The air circulating through your home may contain pollutants, including dust, mold, pet dander and chemicals that could be harmful to you and your family. In fact, Indoor air could be 2 to 5 times worse than outdoor air. Pollutants continually flow through the house as the AC unit pushes air through the vents. Constant exposure to these pollutants can lead to allergies and even serious health problems. Your unit depends on air filters as a way of controlling indoor air quality and reduce exposure to pollutants. Read on to learn more about the most common indoor air pollutants - and what you can do to maintain good indoor air quality.
Most common indoor air pollutants:
Dust – Particles flowing through the air remains invisible until it starts accumulating on surfaces in your home. While dust flies visually undetected through the air, it can easily cause havoc on the respiratory system. Since dust contains mold particles, pollen and dander, it acts as an asthma and allergy trigger.
Mold – Mold regularly releases spores in the air as a way to continue growing throughout its current environment. The microscopic spores float through the air until they are caught by a filter or inhaled into your lungs. With regular contact, the mold spores can cause allergic reactions, lung infections or other serious health effects. Since these spores stubbornly remain in the air space, you must continually process the air through a filter long after eliminating the main source of the mold.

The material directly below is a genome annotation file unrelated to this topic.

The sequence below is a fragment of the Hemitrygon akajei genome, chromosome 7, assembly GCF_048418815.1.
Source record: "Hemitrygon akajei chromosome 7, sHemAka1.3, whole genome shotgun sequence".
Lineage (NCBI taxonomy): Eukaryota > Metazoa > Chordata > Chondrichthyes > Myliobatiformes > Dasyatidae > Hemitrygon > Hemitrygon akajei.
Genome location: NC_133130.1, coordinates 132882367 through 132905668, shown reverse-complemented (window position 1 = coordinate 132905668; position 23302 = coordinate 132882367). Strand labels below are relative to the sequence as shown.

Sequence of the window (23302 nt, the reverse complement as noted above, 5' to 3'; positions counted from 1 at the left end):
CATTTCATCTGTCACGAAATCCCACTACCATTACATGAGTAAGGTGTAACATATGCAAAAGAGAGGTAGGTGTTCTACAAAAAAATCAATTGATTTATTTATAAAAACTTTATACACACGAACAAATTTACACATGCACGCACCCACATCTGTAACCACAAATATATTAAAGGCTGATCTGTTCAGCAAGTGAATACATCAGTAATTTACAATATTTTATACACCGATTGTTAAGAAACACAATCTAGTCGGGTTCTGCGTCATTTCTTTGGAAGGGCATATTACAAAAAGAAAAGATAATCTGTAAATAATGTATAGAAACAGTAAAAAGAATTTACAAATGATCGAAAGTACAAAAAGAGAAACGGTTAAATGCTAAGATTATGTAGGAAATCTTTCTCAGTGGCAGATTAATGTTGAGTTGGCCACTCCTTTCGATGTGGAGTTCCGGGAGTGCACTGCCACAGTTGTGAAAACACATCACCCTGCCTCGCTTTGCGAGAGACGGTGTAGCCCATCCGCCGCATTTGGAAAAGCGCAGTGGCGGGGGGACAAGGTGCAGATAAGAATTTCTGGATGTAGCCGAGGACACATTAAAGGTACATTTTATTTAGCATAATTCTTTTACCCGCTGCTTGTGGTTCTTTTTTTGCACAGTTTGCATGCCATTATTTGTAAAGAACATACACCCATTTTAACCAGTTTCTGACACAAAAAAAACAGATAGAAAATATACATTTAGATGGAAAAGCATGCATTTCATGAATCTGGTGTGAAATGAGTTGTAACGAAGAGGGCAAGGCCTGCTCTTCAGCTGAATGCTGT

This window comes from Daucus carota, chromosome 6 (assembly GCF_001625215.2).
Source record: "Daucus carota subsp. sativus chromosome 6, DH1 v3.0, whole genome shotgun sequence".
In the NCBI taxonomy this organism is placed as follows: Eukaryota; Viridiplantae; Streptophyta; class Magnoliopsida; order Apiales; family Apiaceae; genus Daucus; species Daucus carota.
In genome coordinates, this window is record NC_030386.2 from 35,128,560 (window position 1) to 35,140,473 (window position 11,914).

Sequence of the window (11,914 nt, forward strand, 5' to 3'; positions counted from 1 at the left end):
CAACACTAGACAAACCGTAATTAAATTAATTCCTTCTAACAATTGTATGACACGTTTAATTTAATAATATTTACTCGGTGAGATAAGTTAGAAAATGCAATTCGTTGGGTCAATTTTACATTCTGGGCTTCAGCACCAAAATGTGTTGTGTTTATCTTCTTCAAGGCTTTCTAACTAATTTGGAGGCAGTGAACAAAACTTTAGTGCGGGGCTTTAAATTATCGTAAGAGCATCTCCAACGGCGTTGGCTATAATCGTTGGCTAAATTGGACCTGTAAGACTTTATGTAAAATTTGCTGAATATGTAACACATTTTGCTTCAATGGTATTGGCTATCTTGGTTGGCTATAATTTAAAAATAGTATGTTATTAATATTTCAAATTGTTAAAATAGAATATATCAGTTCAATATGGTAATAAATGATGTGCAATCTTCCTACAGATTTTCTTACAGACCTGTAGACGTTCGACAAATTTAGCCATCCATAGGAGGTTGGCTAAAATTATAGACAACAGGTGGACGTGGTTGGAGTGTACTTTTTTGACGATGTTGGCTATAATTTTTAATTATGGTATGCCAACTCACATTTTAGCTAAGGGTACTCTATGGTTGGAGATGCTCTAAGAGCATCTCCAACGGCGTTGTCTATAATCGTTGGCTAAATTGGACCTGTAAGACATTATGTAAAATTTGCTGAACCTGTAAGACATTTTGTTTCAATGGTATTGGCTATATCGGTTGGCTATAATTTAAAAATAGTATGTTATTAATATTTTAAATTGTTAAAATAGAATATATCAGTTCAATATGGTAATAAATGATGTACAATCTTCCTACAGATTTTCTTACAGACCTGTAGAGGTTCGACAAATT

Pet Dander – Despite popular belief, fur from pets does not actually cause allergic reactions. Instead, the allergen is actually the dander; microscopic skin flakes, which are constantly shed off the animal and contain saliva and other organic material. It is so small and light that it can remain floating in the air for extended periods of time. Therefore, you must use a filter that pulls dander out of the air to keep from inhaling it each day.
Chemicals – Common cleaning materials, air fresheners and even building materials used throughout your home can linger in the air for long periods of time. These chemical particles affect the air quality in your home and, in some cases, can cause allergies and more serious respiratory problems. Regular exposure to these chemicals can cause eye, throat and lung irritation.
How to achieve better indoor air quality:
There is an easy way of fighting indoor air pollutants. A high efficiency air filter continually pulls dust, dander and debris out of your home, pushing clean fresh air back through the system. However, it is not a matter of setting and forgetting. The trapped dust and debris will build up in the filter and block the air flowing between the fibers, so for maximum efficiency, have your filters replaced every thirty to ninety days, depending on the filter you buy and manufacturer’s recommendations for peak and non-peak seasons.
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